Great Expectations

I’ve been reading recently about the Pygmalian Theory, or SFP (self fulfilling prophecy).

In short, the gist is that people rise up to what you expect of them.  It works both ways – if you expect someone to be great they actually perform better and likewise if you expect them to under-perform they are far more likely to do so.

It made me think about being a parent.  As this season is still (albeit far-off) on the horizon I’m quite keen to figure out my plan before I actually need to have one – if that makes sense.  Of course it’s all theory now so may end up being absolute rubbish come the time….  but here goes.

What if I were to tell my kids that they were the smartest, the kindest, the most athletically gifted?  Rather than expect them to get good grades, perform well, (though I would hope for this!) I would set their own expectations of themselves – that they believe they can achieve all things.

Bit like the case of Roger Bannister and the 4 minute mile – once people knew the 4 minute mile could be achieved, many others then went on to reach this goal in a short time after.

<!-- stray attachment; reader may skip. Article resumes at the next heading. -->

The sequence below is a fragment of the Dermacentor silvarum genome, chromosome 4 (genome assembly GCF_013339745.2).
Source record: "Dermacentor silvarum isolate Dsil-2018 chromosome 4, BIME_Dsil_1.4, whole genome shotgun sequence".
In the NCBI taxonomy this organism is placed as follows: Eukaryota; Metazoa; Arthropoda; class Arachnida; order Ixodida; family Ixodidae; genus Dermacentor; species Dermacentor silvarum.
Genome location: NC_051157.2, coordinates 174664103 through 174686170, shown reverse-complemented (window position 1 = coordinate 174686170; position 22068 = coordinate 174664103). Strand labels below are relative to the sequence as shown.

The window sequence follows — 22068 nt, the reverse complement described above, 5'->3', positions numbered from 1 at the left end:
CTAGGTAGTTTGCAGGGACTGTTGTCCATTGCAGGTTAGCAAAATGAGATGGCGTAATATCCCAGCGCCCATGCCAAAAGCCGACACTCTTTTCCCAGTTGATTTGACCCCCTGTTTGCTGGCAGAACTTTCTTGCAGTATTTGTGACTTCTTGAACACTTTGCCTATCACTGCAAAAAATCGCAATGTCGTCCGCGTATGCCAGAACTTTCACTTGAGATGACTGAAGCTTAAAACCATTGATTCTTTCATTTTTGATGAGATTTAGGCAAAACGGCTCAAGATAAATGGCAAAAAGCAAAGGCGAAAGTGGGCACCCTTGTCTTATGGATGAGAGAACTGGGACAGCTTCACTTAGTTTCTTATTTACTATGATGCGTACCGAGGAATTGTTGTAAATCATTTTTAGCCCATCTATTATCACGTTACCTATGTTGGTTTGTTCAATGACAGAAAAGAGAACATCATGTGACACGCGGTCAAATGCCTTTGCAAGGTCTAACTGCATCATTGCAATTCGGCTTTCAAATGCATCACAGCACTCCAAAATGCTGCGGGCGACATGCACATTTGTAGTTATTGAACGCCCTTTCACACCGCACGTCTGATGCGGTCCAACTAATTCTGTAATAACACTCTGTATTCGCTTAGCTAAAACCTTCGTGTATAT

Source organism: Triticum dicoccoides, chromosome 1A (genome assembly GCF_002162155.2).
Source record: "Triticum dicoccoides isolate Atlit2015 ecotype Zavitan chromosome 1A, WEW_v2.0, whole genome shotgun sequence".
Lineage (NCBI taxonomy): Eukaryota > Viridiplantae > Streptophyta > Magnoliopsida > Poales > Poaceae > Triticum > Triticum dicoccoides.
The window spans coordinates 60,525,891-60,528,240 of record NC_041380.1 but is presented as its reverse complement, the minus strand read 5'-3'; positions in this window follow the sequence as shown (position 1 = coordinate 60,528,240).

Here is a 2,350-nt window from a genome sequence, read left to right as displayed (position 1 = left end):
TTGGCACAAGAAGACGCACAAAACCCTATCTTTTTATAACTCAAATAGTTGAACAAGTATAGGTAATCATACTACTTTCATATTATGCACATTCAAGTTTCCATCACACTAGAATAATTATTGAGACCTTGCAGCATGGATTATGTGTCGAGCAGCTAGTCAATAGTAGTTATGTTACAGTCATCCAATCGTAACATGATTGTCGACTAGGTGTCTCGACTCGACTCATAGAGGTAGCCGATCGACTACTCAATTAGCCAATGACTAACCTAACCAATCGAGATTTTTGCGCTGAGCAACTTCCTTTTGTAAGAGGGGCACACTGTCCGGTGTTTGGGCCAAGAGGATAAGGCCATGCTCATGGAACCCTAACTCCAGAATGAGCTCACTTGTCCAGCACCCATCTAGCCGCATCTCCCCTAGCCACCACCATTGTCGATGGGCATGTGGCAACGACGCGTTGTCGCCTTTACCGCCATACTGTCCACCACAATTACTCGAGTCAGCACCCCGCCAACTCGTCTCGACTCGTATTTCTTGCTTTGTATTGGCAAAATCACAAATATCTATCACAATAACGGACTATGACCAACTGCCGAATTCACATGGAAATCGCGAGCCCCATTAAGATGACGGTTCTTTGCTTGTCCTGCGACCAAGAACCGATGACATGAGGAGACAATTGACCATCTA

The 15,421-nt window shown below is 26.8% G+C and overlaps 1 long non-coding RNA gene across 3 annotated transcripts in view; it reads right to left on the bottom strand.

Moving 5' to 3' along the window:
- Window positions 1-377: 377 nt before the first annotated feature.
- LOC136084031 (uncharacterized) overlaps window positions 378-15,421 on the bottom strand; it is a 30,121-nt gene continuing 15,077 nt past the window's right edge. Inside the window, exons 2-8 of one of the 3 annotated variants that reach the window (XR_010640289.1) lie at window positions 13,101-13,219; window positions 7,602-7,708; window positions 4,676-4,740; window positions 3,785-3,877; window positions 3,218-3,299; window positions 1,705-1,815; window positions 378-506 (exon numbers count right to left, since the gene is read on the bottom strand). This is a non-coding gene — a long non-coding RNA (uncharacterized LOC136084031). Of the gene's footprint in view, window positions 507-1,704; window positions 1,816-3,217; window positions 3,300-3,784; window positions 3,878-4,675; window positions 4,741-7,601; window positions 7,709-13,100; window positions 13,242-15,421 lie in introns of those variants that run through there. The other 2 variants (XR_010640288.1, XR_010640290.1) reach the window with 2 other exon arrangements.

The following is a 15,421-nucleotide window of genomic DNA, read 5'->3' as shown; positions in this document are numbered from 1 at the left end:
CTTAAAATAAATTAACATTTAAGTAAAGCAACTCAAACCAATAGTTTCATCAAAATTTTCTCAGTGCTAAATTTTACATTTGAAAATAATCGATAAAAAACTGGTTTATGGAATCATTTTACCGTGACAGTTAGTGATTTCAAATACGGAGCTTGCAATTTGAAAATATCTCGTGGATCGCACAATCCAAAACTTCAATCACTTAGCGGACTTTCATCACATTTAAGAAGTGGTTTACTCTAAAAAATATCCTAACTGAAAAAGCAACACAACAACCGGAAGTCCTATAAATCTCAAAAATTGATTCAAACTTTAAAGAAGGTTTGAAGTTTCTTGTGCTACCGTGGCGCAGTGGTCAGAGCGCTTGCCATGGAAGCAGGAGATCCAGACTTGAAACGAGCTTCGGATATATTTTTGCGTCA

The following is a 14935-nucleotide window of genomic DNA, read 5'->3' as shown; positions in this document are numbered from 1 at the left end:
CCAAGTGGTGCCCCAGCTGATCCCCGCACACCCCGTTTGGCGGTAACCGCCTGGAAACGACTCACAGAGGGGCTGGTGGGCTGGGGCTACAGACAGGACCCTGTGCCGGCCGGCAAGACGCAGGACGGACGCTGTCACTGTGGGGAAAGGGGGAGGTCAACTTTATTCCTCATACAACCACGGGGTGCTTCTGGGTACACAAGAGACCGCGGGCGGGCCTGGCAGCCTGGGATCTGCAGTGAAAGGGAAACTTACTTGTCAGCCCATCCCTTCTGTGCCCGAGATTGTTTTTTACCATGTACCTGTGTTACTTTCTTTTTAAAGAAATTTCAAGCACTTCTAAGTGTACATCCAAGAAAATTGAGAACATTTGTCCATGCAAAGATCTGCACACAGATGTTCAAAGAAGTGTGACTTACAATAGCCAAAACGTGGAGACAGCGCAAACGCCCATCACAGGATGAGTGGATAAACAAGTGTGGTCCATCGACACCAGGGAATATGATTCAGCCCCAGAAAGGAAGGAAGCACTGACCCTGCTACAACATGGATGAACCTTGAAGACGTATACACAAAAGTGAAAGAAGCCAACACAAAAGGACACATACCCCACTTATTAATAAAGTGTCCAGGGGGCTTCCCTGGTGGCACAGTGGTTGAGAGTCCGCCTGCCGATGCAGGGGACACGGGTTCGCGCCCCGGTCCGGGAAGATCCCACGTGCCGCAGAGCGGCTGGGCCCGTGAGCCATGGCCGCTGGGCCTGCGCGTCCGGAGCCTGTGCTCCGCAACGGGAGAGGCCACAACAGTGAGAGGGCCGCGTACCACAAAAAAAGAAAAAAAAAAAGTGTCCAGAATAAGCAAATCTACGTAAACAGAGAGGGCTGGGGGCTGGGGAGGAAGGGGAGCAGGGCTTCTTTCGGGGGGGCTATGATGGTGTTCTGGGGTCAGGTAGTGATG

What if I were to tell new starters that they were selected because they were the cream of the crop – would this set a standard of excellence in the workplace?

What if, what if.  Worth a thought though.  By just finding the best in people and setting a standard of excellence I have an opportunity to actually change my world… even if just a little bit.

6 Thoughts on “Great Expectations

  1. As a parent all you ever want is your children to be happy in what they do, secure in who they are and to tell you if something’s wrong.

    The BBC published an interesting article on the subject you raise. It’s conclusion was that there is a difference between telling a child they are smart and congratulating them for trying hard. According to a leading psychologist the better route is to tell them they did great because they tried hard. If you just tell a child they are smart, the danger is that they become lazy. If you reward effort, they will try harder in the future and reach for the stars.

    I’m not sure which is true, but I certainly know destructive power of telling people they are not good enough. I’ve seen that all too often in the workplace.

  2. Sherrod,

    I think the following short film harmonizes with some of the thoughts you’ve been reflecting and sharing.

    At the same time, I think there might be wisdom in communicating “great expectations” within the parameters of a person’s God-given contribution qualities.

  3. Pingback: Empowered? « What Not To Do In Love And Business

  4. I saw the name of your blog post – Great Expectations What Not To Do In Love And Business – while I was Googling on the internet a few minutes ago. Would it be ok if I put a link back to on my site?

Leave a Reply

Post Navigation